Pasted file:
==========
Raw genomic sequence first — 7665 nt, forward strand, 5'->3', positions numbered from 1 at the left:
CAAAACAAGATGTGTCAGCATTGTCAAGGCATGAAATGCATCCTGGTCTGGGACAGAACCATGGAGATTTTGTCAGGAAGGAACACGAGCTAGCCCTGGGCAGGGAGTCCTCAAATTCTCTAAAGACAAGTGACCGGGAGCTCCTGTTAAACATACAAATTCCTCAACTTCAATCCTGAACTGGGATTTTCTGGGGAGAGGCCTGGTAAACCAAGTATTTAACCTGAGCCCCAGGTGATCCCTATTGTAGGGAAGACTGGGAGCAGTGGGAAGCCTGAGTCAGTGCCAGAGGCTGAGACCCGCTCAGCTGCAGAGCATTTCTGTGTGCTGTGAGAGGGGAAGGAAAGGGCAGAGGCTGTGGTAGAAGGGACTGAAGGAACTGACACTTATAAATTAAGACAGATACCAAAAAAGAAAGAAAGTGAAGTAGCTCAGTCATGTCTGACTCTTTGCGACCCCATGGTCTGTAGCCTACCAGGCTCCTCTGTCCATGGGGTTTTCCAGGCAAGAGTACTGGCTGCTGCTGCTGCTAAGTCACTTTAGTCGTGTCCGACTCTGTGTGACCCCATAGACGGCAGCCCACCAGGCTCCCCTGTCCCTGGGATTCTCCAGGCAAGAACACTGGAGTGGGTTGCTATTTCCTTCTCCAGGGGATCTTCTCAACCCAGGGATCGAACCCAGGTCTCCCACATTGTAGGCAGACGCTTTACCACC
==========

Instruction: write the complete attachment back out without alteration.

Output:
Raw genomic sequence first — 7665 nt, forward strand, 5'->3', positions numbered from 1 at the left:
CAAAACAAGATGTGTCAGCATTGTCAAGGCATGAAATGCATCCTGGTCTGGGACAGAACCATGGAGATTTTGTCAGGAAGGAACACGAGCTAGCCCTGGGCAGGGAGTCCTCAAATTCTCTAAAGACAAGTGACCGGGAGCTCCTGTTAAACATACAAATTCCTCAACTTCAATCCTGAACTGGGATTTTCTGGGGAGAGGCCTGGTAAACCAAGTATTTAACCTGAGCCCCAGGTGATCCCTATTGTAGGGAAGACTGGGAGCAGTGGGAAGCCTGAGTCAGTGCCAGAGGCTGAGACCCGCTCAGCTGCAGAGCATTTCTGTGTGCTGTGAGAGGGGAAGGAAAGGGCAGAGGCTGTGGTAGAAGGGACTGAAGGAACTGACACTTATAAATTAAGACAGATACCAAAAAAGAAAGAAAGTGAAGTAGCTCAGTCATGTCTGACTCTTTGCGACCCCATGGTCTGTAGCCTACCAGGCTCCTCTGTCCATGGGGTTTTCCAGGCAAGAGTACTGGCTGCTGCTGCTGCTAAGTCACTTTAGTCGTGTCCGACTCTGTGTGACCCCATAGACGGCAGCCCACCAGGCTCCCCTGTCCCTGGGATTCTCCAGGCAAGAACACTGGAGTGGGTTGCTATTTCCTTCTCCAGGGGATCTTCTCAACCCAGGGATCGAACCCAGGTCTCCCACATTGTAGGCAGACGCTTTACCACC